Second Hand Museum

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Second Hand Museum

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Nigerian Female Attire

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Nigerian Male Attire

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White Dress

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Green Dress

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Red Dress

Second Hand Museum  • 2011

Installation, clothing, mixed textiles and wood, variable dimensions

Nigerian Female Attire  •  2011

Traditional Dress  •  The main difference that is self-evident when European-style clothing is compared with its Nigerian counterpart is the custom to use seams very sparingly to support the fabric, utilizing instead special folds or knots. Wide strips of fabric cut in polygonal shapes are wrapped freely around the body, forming a soft composition that leaves room for adjustments in accordance with the taste and comfort of the wearer. The buba is a loose-neck blouse usually long enough to extend below the waist, often ending on the arms with long flared sleeves. Always tied on the sides or folded into variety of different ways, is the iro, a rectangular piece of cloth wrapped around the waist and covering the knees.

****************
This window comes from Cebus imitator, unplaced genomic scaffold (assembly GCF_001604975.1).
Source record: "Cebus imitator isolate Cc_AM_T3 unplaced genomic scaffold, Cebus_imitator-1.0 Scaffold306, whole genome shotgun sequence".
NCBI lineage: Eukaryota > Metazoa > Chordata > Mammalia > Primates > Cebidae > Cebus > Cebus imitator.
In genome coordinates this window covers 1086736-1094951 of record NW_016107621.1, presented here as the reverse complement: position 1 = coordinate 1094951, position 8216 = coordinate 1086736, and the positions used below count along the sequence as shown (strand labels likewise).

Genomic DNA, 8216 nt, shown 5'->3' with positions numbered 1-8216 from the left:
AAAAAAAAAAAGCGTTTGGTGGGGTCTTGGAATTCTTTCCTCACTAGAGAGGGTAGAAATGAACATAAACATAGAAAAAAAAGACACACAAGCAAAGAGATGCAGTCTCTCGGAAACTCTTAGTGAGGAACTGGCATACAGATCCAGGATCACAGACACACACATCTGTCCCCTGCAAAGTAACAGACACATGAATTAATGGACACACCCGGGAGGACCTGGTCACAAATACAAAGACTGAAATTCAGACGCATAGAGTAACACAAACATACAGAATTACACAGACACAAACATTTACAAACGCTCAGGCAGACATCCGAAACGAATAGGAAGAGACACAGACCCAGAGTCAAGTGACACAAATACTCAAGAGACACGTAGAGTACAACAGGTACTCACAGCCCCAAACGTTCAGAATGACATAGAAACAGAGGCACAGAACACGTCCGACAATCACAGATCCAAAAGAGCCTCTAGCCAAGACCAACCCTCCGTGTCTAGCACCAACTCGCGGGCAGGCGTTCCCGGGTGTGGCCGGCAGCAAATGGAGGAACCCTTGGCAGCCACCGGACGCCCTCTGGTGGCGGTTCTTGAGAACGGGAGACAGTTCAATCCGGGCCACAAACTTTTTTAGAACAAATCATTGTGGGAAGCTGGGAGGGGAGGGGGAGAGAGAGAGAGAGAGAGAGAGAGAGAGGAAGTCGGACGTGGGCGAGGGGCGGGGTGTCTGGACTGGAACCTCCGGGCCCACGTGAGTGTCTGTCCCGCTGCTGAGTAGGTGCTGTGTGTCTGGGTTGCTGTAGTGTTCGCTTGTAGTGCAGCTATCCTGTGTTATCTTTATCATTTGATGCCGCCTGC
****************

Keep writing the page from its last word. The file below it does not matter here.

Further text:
Nigerian Male Attire  • 2011

Traditional Clothing • As in the case of the clothing worn by women, the buba, an open neck tunic, this time long enough to reach the thighs, covers the upper part of the body. The long flared sleeves remain unchanged. The baggy trousers called sokoto go from the waist to the ankles, while a round cap called fila is worn on the head. The combination of the three elements described form the traditional male attire, which as a whole takes the name of dashiki.

White Dress  • 2011

Evening gown (1803) Bodice made from woollen baby undergarments. 1980s jacket buttons. Rubelli fabric. Jewel with scraps of fabric and leather from a bag.